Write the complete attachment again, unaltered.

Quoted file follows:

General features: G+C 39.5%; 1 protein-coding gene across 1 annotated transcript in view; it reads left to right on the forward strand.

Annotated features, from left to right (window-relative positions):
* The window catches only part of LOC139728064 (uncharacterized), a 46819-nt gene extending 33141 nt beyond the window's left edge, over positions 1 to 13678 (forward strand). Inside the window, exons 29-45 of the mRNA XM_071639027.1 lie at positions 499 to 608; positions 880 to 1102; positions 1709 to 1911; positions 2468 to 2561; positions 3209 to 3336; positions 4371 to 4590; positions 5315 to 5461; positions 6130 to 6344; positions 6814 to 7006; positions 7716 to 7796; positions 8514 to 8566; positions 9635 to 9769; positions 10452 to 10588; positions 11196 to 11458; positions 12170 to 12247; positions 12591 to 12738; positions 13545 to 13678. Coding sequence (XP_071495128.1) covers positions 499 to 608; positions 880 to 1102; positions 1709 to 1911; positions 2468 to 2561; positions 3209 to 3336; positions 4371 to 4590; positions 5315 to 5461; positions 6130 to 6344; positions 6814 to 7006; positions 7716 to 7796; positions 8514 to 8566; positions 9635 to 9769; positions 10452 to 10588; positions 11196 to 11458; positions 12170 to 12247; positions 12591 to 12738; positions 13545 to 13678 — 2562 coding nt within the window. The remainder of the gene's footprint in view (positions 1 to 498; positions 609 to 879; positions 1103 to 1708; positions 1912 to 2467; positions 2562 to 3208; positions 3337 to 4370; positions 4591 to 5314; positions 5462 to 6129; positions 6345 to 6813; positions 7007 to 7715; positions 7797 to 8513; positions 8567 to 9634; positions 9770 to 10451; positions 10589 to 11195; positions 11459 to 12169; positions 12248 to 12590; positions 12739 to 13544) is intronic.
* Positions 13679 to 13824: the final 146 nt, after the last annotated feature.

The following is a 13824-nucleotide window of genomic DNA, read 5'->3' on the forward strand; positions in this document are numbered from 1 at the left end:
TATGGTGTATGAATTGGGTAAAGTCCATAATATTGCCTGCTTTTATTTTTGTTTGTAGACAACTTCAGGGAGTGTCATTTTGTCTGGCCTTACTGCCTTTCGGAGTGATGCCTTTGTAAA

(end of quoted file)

General features: G+C 39.5%; 1 protein-coding gene across 1 annotated transcript in view; it reads left to right on the forward strand.

Annotated features, from left to right (window-relative positions):
* The window catches only part of LOC139728064 (uncharacterized), a 46819-nt gene extending 33141 nt beyond the window's left edge, over positions 1 to 13678 (forward strand). Inside the window, exons 29-45 of the mRNA XM_071639027.1 lie at positions 499 to 608; positions 880 to 1102; positions 1709 to 1911; positions 2468 to 2561; positions 3209 to 3336; positions 4371 to 4590; positions 5315 to 5461; positions 6130 to 6344; positions 6814 to 7006; positions 7716 to 7796; positions 8514 to 8566; positions 9635 to 9769; positions 10452 to 10588; positions 11196 to 11458; positions 12170 to 12247; positions 12591 to 12738; positions 13545 to 13678. Coding sequence (XP_071495128.1) covers positions 499 to 608; positions 880 to 1102; positions 1709 to 1911; positions 2468 to 2561; positions 3209 to 3336; positions 4371 to 4590; positions 5315 to 5461; positions 6130 to 6344; positions 6814 to 7006; positions 7716 to 7796; positions 8514 to 8566; positions 9635 to 9769; positions 10452 to 10588; positions 11196 to 11458; positions 12170 to 12247; positions 12591 to 12738; positions 13545 to 13678 — 2562 coding nt within the window. The remainder of the gene's footprint in view (positions 1 to 498; positions 609 to 879; positions 1103 to 1708; positions 1912 to 2467; positions 2562 to 3208; positions 3337 to 4370; positions 4591 to 5314; positions 5462 to 6129; positions 6345 to 6813; positions 7007 to 7715; positions 7797 to 8513; positions 8567 to 9634; positions 9770 to 10451; positions 10589 to 11195; positions 11459 to 12169; positions 12248 to 12590; positions 12739 to 13544) is intronic.
* Positions 13679 to 13824: the final 146 nt, after the last annotated feature.

The following is a 13824-nucleotide window of genomic DNA, read 5'->3' on the forward strand; positions in this document are numbered from 1 at the left end:
TATGGTGTATGAATTGGGTAAAGTCCATAATATTGCCTGCTTTTATTTTTGTTTGTAGACAACTTCAGGGAGTGTCATTTTGTCTGGCCTTACTGCCTTTCGGAGTGATGCCTTTGTAAA